• All attic spaces
  • The building foundation, floor substructure and all spaces below, such as basements and/or crawl spaces
  • All stairs, landings, porches, hallways, walks and balconies, elevators, utility metering, parking stalls/ports
  • All decks, patios, pools, spas, recreational areas/equipment
  • All common areas on the property
Any comments regarding these items in this report have been made as a courtesy only. Consult with the Home Owner's or Condo Association regarding these items.

2) Some areas and items at this property were obscured by furniture. This often includes but is not limited to walls, floors, windows, inside and under cabinets, under sinks, on counter tops, in closets, behind window coverings, under rugs or carpets, and under or behind furniture. Areas around the exterior, under the structure, in the garage and in the attic may also be obscured by stored items. The inspector in general does not move personal belongings, furnishings, carpets or appliances. When furnishings, stored items or debris are present, all areas or items that are obscured, concealed or not readily accessible are excluded from the inspection. The client should be aware that when furnishings, stored items or debris are eventually moved, damage or problems that were not noted during the inspection may be found.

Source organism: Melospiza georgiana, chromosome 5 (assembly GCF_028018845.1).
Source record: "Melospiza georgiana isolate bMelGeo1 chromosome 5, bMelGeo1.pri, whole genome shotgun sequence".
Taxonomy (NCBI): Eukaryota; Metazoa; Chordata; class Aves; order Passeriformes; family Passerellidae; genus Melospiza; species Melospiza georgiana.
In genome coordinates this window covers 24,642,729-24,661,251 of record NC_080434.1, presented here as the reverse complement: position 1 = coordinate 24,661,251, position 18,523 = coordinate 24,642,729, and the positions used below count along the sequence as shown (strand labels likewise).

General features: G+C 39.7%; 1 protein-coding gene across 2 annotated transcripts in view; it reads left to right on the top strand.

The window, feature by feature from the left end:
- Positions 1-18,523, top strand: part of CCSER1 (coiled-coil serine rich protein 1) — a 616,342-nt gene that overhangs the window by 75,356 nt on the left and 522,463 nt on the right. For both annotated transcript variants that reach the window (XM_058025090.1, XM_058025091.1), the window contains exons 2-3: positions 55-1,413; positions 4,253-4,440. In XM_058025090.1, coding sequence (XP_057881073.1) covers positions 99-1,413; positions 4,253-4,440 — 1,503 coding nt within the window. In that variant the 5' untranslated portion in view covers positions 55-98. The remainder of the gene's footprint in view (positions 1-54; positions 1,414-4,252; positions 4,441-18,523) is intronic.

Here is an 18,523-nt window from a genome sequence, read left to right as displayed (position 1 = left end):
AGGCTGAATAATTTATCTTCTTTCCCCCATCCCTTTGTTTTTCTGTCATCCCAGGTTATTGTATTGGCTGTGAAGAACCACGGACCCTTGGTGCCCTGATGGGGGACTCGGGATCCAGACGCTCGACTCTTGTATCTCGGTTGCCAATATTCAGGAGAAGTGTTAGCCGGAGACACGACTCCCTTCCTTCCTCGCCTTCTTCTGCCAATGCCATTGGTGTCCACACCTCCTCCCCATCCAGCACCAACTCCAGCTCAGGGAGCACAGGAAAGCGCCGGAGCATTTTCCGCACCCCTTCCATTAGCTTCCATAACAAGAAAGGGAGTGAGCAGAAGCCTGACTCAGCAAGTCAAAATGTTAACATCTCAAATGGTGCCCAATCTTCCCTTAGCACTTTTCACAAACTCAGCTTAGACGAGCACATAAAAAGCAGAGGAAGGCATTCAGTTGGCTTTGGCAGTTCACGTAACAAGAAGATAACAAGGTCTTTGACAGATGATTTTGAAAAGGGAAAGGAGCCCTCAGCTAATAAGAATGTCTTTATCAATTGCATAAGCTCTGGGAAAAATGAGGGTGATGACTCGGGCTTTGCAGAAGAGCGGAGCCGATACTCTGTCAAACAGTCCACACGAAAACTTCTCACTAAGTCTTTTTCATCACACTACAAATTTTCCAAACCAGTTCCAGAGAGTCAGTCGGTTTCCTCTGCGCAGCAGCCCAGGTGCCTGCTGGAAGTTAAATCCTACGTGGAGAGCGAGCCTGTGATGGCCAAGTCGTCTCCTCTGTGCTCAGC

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Photo 2-1
3rd bed
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Photo 2-2
Living room
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Photo 2-3
Master bed
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Photo 2-4
2nd bed

Grounds and Exterior
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Condition of decks, porches and/or balconies: Appeared serviceable
Deck, porch and/or balcony material: Concrete
Condition of stairs, handrails and guardrails: Required repairs, replacement and/or evaluation (see comments below)

3) Guardrails at one or more locations with drop-offs higher than 30 inches were deteriorated, and pose a fall hazard. Recommend that a qualified person repair guardrails as necessary.

Support appears to have been added to the railing system. Recommend further repairs by a qualified contractor.
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Photo 3-1
Supports on far left of outside balcony.
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Photo 3-2
Rusted support 1 balcony
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Photo 3-3
Rusted support balcony railing
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Photo 3-4
Rusted support balcony
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Photo 3-5
Rusted support balcony
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Photo 3-6
Rusted support balcony